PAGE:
Take Time to Grieve

Once you’ve addressed all of the above, the next step is taking some time to yourself to grieve. There is no right or wrong way to grieve, and we all grieve differently. As long as you do so healthily, take as much time to grieve as you need. Avoid getting so caught up in managing your after-death checklist of responsibilities that you neglect your own emotions or feelings toward your recent loss. This isn’t healthy and leads to a sudden onslaught of emotions that can have devastating impacts on your emotional well-being. You might experience feelings of regret, anger, sadness or any combination of these and more.

You may also find that surrounding yourself with loved ones, friends and other family members either makes the grieving process easier or harder. The important thing is to take the time you need to grieve and do so in a healthy manner.

What Are the Next Steps?

The grieving process doesn’t end after the funeral and the last wishes of your deceased loved one have been carried out. This all usually happens within a week of losing your loved one, but the grieving process takes weeks, months and in some cases years to fully run its course. You’ll likely experience many emotions associated with the loss of your loved one. For some people, this is simply too much to handle on their own. Consider utilizing bereavement support groups, confiding in close friends and talking with family members to help you through the difficult times associated with this process.

From organizing legal documents to deciding how the family will pay for funeral expenses, you will probably need some help managing the process. Many helpful resources are available to assist you with creating a checklist of what to do when someone dies.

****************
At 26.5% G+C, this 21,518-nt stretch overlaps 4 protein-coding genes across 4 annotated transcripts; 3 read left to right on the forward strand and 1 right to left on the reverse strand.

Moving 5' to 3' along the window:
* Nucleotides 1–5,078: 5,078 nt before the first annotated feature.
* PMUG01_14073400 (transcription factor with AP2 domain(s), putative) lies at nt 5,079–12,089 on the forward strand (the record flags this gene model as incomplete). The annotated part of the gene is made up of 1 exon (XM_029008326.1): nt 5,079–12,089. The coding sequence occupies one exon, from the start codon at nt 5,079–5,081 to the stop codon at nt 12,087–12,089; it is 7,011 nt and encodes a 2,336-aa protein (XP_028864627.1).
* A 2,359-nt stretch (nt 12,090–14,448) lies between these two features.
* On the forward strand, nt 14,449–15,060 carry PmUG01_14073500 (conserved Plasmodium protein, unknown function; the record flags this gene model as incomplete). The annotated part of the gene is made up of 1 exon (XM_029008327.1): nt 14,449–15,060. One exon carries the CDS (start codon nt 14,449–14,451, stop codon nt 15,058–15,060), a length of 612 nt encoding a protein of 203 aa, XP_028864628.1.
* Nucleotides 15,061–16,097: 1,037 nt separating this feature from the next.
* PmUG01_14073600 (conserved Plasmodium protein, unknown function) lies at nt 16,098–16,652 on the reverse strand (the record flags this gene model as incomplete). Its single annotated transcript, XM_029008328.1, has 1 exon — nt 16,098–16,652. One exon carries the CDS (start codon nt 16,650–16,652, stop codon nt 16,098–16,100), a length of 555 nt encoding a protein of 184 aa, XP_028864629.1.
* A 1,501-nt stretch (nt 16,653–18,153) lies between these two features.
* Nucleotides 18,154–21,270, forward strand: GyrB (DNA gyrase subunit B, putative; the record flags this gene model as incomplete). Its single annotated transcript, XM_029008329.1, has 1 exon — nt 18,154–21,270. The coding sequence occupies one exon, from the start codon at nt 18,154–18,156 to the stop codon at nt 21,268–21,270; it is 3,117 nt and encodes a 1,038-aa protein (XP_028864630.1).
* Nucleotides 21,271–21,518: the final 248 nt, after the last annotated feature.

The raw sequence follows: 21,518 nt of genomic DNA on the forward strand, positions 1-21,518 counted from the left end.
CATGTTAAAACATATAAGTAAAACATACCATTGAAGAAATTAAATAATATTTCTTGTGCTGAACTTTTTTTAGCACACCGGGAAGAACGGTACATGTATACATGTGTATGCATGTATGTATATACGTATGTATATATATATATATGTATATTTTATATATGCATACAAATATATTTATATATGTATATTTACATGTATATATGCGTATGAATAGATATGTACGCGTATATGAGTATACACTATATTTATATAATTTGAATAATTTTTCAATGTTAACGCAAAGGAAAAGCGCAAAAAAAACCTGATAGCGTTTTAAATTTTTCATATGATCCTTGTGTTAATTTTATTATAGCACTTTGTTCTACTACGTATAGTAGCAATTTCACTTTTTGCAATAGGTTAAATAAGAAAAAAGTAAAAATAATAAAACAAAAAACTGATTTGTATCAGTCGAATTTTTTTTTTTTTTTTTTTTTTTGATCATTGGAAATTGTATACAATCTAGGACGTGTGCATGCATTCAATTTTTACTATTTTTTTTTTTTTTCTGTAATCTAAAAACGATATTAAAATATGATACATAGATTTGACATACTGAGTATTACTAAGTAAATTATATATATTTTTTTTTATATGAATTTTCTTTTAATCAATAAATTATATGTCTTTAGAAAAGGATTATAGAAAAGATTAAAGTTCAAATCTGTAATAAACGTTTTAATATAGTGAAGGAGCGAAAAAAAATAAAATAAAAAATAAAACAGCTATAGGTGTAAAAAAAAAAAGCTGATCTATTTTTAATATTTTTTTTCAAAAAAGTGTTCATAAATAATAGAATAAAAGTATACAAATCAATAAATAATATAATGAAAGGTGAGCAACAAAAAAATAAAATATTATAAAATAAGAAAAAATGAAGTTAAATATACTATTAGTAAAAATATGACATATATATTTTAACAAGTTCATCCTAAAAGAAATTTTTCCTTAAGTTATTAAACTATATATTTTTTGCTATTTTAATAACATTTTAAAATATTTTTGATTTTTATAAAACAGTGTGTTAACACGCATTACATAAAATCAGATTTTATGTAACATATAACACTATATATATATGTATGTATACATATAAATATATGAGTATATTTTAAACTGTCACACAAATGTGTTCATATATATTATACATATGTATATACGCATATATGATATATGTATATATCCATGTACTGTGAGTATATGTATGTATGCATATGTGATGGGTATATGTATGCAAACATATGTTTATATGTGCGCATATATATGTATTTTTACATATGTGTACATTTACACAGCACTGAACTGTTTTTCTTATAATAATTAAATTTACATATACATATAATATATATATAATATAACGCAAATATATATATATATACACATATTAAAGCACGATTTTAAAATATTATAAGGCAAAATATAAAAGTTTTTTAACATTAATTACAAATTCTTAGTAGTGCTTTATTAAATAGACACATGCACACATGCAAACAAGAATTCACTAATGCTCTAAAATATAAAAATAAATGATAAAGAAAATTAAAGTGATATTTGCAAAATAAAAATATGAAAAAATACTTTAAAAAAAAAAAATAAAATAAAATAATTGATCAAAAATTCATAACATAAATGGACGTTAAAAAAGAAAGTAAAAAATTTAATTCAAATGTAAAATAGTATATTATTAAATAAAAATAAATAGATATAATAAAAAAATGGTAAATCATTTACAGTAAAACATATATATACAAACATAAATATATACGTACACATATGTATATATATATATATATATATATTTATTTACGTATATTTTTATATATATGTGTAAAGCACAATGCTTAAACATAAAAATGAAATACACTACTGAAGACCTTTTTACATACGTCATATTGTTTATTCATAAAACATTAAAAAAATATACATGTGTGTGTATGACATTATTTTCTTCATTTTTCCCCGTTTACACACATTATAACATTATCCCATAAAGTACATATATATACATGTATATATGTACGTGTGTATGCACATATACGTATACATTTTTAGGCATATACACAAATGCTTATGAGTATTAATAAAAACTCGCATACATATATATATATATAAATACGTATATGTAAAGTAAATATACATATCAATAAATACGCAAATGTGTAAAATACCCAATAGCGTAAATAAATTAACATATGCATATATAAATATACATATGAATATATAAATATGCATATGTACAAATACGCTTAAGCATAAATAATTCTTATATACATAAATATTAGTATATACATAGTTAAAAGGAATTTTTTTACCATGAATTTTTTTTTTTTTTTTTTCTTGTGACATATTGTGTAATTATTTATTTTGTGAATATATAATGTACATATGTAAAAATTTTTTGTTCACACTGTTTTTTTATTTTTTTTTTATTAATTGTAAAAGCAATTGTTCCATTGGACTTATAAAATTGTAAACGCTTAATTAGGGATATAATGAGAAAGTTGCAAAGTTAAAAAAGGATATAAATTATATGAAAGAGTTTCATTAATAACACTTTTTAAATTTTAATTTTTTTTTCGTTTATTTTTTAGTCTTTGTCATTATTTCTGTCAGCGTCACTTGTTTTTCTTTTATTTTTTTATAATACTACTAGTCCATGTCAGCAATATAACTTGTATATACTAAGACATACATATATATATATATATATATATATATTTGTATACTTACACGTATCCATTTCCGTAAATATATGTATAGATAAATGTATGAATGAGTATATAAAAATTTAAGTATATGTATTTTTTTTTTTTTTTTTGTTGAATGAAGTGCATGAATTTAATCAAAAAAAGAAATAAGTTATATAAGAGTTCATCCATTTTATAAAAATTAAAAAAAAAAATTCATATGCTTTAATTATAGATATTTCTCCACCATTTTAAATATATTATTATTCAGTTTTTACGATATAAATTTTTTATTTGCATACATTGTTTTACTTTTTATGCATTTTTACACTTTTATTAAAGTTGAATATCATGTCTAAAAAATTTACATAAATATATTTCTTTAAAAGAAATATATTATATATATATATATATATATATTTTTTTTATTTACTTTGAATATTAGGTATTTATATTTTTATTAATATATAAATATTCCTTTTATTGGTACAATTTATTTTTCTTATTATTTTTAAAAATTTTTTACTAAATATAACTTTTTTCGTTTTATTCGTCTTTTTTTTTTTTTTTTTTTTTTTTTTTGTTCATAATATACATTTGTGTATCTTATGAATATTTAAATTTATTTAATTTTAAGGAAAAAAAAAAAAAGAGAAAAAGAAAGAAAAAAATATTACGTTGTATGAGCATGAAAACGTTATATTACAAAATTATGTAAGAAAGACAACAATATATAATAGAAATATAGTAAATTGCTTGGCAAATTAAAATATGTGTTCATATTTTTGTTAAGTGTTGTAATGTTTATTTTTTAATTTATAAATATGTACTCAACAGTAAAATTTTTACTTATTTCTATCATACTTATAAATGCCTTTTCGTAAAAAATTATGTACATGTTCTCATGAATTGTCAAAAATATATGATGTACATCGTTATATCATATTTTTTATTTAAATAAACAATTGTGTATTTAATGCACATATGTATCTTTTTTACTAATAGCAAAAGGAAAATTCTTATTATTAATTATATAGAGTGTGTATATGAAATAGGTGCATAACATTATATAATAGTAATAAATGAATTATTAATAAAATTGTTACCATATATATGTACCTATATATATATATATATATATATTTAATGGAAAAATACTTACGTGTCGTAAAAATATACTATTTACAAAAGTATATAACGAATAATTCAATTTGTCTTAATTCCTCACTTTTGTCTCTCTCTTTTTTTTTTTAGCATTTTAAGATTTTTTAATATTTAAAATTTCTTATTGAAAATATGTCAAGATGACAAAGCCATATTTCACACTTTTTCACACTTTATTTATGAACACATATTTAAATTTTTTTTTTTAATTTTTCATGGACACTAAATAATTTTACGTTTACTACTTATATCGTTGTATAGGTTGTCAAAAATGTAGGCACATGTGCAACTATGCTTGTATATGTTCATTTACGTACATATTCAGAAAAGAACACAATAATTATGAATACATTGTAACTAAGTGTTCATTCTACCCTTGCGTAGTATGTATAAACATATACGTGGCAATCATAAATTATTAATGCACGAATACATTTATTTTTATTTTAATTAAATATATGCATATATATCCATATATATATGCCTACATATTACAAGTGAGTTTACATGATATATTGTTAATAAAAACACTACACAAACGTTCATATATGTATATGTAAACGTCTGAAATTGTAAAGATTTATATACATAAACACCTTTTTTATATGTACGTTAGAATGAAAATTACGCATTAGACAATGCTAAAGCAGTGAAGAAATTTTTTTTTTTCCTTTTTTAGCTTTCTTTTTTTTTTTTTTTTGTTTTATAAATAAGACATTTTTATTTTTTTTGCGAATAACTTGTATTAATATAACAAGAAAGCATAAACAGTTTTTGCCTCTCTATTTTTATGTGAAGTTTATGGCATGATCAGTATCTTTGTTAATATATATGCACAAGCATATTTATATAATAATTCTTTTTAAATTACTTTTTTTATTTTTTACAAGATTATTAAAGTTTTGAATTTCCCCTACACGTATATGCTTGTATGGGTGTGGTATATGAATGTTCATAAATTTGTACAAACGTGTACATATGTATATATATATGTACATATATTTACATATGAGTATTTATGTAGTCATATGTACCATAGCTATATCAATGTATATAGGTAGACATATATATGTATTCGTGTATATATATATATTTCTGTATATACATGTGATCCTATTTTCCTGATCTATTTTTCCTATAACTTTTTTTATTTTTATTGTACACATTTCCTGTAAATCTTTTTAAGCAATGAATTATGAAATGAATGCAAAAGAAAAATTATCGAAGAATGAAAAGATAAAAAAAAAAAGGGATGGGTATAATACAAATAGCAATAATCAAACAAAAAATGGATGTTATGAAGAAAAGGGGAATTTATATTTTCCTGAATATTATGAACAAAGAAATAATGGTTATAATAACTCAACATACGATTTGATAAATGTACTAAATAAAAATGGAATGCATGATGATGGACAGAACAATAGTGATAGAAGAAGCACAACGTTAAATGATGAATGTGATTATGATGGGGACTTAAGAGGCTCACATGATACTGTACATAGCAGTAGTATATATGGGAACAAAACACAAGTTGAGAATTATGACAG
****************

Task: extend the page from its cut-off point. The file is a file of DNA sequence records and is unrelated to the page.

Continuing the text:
Frequently Asked Questions

No matter how much preplanning or organization goes into managing the death of a loved one, you may still have some questions. Here are some of the most frequently asked questions we get here at Joseph A. Lucchese Funeral Home.

1. What Is the First Thing You Do When Someone Dies?

The first thing you need to do when someone dies is get a legal pronouncement of death so the death certificate can be created.

2. Who Do You Call First When Someone Dies?

If a person dies at home on hospice care, you’ll need to call the hospice nurse right away. The hospice nurse will handle the legal pronouncement of death.

3. Who Do You Notify When Someone Dies?

Within a few weeks of your loved one’s passing, you’ll need to notify several different entities. Here’s a brief checklist of who to notify when someone dies:

  • Social Security Administration to stop checks
  • Financial institutions to close accounts
  • Life insurance company to secure benefits